If I had to put it bluntly, I’d say many American Christians don’t have a clue about how to do ministry in Muslim-based cultures. Nor, frankly, do most of us know, really, what a Muslim is, what he or she believes, or how we can or should befriend much less talk about Jesus with a Muslim neighbor or co-worker. Until a few months ago, I’d have to put myself in the same category.
And we’re not down to bedrock. The problem goes deeper. Truth be told, some American Christians don’t particularly want to know much about Muslims—expect maybe how to make a them go away.
A Moment in Time
Roots and reasons for these views aren’t difficult to identify. Among them:
- 9/11 and the understandable fear, anxiety, and anger that stems from this horrific day
- Periodic acts of terrorism since that day, including Fort Hood and the Christmas day airline scare
- Not one but two wars in Iraq and Afghanistan
- Cultural, racial, and ethnic differences
- Rapid growth of Muslim populations worldwide, including significant increases in the United States
- Theological disagreement with the tenets of Islam
There’s another possible reason I hesitate to list for fear of being misunderstood, but it’s reality within the broader Christian community. We’ve rightly been taught from early in our Christian experience that Jews are “God’s chosen people” and that God sent the Savior into the world through them. This is biblical, and it is true. But some of us amp the current, creating an emotional bond with not simply Jews but with the Nation of Israel and even the Israeli government, then in turn hold Palestinians at arm’s length.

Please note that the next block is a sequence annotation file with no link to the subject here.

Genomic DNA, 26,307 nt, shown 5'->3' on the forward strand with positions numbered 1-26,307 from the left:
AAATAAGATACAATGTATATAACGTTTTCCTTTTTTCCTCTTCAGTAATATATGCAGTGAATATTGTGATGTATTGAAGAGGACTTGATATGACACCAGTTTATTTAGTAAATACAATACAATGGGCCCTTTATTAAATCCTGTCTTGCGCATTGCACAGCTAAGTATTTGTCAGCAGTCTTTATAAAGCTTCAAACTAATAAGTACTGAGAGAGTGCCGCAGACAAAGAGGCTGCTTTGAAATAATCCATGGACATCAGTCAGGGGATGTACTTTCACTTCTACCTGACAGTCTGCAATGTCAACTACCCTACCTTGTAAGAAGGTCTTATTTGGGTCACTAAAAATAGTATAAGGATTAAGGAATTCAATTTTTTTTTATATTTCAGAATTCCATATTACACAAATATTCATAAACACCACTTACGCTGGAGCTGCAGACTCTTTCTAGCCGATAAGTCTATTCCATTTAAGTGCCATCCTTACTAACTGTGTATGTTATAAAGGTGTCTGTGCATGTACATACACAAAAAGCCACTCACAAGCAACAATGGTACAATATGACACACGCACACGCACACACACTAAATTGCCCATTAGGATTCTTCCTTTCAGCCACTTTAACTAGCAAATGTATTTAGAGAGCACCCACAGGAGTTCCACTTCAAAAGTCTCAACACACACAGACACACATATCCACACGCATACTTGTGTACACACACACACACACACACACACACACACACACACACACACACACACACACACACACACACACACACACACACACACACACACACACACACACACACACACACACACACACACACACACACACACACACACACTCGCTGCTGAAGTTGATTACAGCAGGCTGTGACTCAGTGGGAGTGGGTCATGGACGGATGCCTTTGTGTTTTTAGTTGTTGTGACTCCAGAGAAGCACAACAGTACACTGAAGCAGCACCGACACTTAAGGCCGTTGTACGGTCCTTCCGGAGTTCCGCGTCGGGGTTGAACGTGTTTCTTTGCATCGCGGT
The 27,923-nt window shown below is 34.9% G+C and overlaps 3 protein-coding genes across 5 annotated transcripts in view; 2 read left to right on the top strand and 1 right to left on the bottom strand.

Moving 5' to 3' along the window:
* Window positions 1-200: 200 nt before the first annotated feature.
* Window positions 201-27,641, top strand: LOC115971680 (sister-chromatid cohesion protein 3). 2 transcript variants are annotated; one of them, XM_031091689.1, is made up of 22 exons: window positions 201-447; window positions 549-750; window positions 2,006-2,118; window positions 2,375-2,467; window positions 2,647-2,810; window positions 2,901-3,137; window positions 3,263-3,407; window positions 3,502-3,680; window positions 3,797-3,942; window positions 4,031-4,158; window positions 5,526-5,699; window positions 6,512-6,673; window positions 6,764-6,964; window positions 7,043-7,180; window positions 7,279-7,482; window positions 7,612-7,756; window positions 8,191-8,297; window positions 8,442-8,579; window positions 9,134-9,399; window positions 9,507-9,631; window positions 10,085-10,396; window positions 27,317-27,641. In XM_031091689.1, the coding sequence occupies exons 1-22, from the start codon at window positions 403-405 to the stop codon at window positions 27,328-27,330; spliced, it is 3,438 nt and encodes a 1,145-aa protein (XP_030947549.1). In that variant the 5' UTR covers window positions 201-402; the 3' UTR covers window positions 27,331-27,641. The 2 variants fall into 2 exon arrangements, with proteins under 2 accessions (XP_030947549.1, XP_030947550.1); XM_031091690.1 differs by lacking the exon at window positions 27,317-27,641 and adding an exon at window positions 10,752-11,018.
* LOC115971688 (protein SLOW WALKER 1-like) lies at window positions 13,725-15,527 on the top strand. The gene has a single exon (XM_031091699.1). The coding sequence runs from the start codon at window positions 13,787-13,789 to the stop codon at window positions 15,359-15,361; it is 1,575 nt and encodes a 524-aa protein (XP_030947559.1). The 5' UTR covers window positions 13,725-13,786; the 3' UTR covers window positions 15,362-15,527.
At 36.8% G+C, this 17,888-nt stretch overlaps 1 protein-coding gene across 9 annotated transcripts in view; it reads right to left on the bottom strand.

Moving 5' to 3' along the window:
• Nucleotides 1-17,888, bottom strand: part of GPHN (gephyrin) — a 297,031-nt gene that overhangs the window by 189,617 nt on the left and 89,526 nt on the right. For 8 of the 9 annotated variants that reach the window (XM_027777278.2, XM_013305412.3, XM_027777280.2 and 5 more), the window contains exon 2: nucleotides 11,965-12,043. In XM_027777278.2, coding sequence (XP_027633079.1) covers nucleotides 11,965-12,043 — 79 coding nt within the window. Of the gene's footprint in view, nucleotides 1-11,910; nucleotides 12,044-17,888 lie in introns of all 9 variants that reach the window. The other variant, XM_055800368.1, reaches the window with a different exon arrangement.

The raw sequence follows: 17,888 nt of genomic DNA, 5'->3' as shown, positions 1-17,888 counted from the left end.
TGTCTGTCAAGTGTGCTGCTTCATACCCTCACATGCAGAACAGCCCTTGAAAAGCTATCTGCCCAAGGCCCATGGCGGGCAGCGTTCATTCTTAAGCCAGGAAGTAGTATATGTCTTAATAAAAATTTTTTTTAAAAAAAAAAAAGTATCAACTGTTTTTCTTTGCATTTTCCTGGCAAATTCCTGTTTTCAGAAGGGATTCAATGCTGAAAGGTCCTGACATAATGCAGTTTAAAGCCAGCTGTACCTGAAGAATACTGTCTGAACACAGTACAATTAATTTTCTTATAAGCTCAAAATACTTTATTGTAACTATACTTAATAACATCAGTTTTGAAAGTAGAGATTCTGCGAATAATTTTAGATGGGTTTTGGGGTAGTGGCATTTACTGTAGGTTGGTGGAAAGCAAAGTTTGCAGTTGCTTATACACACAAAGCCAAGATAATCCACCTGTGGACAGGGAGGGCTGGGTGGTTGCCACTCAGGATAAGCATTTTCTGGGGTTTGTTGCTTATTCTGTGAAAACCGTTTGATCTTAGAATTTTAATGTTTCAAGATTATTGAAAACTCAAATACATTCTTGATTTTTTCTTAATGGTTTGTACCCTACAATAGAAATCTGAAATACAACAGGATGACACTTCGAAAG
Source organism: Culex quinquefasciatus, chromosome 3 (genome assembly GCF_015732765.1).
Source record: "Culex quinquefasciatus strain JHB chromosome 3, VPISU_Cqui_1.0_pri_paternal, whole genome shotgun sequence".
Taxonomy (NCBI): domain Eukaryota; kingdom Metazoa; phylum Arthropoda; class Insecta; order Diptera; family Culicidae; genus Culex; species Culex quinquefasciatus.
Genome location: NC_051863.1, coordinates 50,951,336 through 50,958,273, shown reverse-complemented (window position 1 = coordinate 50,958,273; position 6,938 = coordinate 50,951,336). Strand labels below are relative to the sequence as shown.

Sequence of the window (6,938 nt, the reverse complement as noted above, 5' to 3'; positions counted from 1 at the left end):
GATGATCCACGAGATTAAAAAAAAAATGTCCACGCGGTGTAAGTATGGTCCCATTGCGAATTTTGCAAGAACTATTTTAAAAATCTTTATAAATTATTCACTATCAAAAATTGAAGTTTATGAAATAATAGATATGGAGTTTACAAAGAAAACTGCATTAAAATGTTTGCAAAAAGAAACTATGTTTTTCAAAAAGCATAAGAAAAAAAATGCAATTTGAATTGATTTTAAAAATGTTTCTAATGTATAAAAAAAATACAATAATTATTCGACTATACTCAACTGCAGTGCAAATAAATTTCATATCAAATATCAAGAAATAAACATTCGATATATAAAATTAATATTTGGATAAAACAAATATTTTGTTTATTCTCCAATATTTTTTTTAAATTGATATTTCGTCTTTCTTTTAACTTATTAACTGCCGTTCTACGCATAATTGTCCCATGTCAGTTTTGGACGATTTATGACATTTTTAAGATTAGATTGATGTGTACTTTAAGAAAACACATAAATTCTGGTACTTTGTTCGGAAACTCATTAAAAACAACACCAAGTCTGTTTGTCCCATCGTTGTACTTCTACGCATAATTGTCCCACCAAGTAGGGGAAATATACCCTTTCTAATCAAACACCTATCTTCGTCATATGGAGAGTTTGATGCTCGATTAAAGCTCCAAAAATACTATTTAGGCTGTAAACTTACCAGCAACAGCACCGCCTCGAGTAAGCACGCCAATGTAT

Short version: Israelis good; Palestinians, or Arabs in general, bad. Those who hold this position don’t appreciate those who express other viewpoints. Ask former President Jimmy Carter.
Real Feelings, Real Threat
So politically, socially, maybe practically we understand why some American Christians might develop profoundly negative feelings toward Muslims. The terrorists we’ve so far seen are or were Muslims. They’re radicals or extremists, but they’re still Muslims. That’s not profiling; it’s a fact. Radical Muslims give the rest of Muslims a bad name because radicals do hate, they do consider America the “Great Satan,” and they are a real threat to American lives and a Western way of life.
We must also acknowledge the pain of personal experience. If you lost a relative in the Twin Towers or your family’s loved one was injured or killed in a combat zone in the Middle East, it’s not surprising your feelings toward Muslims may lean toward vengeance.